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Functional traits

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or biological traits

Functional diversity is a biodiversity measure based on functional traits of the species present in a community. Functional traits are those that define species in terms of their ecological roles - how they interact with the environment and with other species (Diaz and Cabido, 2001). In phytoplankton, for example, these traits usually include body size, tolerance and sensitivity to environmental conditions, motility, shape, N-fixation ability and Si requirements (Reynolds et al., 2002; Weithoff, 2003). In terrestrial plant communities, researchers have included more complex traits like rates of growth, nutrient requirements and water uptake (Walker and Langridge, 2002; Barnett et al, 2007.)

Trait- based approaches to community ecology, linking ecological strategies, community assembly theory and functional diversity (Grime, 2006), have the potential to unify the demographic and functional differences among co-occuring species in relation to mechanisms of coexistence (Tilman 1994). Studies have linked characteristics (or else traits) such as feeding mechanisms, longevity, body size and mobility to changes in species distribution in communities exposed too stressors such as sewage pollution (Poore and Kudenov 1978, Grizzle 1984), anoxia (Beukema et al. 1999) and fishing (Brown and Wilson 1997, Ramsay et al. 1998, Spencer et al. 1998, Hall-Spencer et al. 1999).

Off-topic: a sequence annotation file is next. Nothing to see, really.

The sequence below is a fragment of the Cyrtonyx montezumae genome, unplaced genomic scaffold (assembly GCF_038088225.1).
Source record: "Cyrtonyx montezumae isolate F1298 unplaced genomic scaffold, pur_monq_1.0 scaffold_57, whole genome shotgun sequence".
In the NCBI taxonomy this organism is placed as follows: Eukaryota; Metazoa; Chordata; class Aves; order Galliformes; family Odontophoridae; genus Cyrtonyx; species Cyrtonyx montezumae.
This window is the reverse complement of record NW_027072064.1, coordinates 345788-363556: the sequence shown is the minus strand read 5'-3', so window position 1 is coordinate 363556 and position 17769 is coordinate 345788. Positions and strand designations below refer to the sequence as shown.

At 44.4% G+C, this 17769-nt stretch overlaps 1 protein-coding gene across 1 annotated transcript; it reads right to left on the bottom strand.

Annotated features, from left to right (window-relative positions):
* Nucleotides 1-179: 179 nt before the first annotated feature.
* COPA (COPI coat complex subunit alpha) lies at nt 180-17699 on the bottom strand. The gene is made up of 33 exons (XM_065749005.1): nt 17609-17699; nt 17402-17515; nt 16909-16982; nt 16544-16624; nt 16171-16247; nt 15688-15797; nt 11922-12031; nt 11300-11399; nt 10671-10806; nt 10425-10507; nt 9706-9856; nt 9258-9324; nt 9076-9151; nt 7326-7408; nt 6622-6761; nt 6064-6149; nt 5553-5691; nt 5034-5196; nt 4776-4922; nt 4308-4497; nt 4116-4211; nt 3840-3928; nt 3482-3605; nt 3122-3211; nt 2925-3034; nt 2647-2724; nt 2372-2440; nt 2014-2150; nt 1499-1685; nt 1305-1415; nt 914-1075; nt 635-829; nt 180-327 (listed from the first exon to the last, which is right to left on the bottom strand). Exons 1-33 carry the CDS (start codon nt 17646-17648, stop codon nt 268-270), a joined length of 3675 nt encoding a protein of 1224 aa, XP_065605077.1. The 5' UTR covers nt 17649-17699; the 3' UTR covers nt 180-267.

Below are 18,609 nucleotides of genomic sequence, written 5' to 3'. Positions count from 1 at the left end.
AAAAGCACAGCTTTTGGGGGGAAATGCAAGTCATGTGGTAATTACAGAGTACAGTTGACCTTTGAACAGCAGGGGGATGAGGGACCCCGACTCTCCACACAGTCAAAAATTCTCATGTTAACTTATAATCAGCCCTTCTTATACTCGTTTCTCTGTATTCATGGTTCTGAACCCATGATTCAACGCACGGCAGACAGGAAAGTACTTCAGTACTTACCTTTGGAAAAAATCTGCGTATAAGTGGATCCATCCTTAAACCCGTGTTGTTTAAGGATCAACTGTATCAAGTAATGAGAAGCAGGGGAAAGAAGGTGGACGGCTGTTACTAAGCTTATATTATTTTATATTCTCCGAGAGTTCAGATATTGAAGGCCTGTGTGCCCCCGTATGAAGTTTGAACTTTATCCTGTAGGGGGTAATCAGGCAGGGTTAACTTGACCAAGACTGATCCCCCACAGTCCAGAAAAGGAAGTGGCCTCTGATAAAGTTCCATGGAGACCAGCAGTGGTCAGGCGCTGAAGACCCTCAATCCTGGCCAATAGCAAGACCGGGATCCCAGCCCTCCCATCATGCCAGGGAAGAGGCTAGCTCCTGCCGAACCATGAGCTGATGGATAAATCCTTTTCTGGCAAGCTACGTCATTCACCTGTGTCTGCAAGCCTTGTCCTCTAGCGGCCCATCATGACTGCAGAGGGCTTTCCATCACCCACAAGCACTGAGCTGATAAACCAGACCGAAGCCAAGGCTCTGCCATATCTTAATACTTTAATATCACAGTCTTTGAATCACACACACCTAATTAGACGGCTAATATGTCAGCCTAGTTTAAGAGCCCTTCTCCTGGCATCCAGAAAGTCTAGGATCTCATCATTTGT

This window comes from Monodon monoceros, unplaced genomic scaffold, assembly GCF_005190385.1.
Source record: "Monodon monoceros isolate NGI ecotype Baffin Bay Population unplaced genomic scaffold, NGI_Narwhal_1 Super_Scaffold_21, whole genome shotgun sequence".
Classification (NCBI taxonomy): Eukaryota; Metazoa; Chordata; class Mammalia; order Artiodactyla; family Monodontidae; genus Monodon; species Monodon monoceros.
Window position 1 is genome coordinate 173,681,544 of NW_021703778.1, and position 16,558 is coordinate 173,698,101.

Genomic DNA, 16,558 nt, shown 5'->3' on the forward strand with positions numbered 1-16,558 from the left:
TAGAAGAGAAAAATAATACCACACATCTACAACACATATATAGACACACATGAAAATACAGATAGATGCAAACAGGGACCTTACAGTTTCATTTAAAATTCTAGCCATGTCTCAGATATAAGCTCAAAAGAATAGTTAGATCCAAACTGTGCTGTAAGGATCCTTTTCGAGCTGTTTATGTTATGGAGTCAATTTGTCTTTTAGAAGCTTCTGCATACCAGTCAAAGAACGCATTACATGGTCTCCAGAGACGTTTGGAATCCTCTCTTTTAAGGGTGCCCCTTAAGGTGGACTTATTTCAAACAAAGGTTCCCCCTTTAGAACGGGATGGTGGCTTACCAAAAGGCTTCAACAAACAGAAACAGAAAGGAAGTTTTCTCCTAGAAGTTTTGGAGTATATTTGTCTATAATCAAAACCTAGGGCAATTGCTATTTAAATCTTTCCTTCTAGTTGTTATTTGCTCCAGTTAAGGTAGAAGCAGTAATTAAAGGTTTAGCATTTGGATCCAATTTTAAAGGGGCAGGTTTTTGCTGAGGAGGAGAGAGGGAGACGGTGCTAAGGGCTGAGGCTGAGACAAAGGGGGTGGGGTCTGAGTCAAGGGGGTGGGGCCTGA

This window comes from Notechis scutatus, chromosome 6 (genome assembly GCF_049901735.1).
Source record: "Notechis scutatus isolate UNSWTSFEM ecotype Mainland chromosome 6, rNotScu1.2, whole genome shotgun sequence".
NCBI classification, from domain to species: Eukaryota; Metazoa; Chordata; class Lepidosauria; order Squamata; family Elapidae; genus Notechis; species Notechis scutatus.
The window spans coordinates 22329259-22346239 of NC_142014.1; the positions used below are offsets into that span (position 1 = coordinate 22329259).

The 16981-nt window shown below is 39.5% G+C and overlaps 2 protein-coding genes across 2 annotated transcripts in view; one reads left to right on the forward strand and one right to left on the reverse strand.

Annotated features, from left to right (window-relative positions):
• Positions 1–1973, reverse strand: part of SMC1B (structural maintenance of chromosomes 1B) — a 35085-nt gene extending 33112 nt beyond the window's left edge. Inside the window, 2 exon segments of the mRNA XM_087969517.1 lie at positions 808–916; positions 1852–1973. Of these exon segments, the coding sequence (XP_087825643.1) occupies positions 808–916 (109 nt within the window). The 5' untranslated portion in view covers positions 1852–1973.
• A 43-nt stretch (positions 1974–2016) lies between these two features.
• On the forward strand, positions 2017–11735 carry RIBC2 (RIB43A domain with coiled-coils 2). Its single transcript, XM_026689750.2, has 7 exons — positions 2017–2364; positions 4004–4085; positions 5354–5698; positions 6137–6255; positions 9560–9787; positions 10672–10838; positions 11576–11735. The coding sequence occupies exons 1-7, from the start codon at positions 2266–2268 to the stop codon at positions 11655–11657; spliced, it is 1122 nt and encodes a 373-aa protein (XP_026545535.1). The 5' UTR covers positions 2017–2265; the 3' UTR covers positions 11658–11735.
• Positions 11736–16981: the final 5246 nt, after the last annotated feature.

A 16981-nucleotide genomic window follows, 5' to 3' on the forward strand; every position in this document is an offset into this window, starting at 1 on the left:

The selection of biological traits for Biological Traits Analysis (BTA) is important. A wide variety of traits are potentially available for describing ecological functioning, but they may not all be equally useful. Trait selection is constrained by the amount of information available (Gayraud et al., 2003) and the costs of processing it. Different traits can describe different aspects of ecological functioning and some are intimately linked to particular functions, whereas others serve only as indirect indicators (Lavorel and Garnier, 2002). The type of trait included in analyses has the potential to affect the way benthic assemblages are viewed, so the number and type of traits chosen for BTA should not be an arbitrary decision. Development of BTA must therefore also include an assessment of which traits provide the most useful description of ecological functioning so that selection is optimised (Bremner et al., 2006).

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The main author of this article is Vassiliki, Markantonatou
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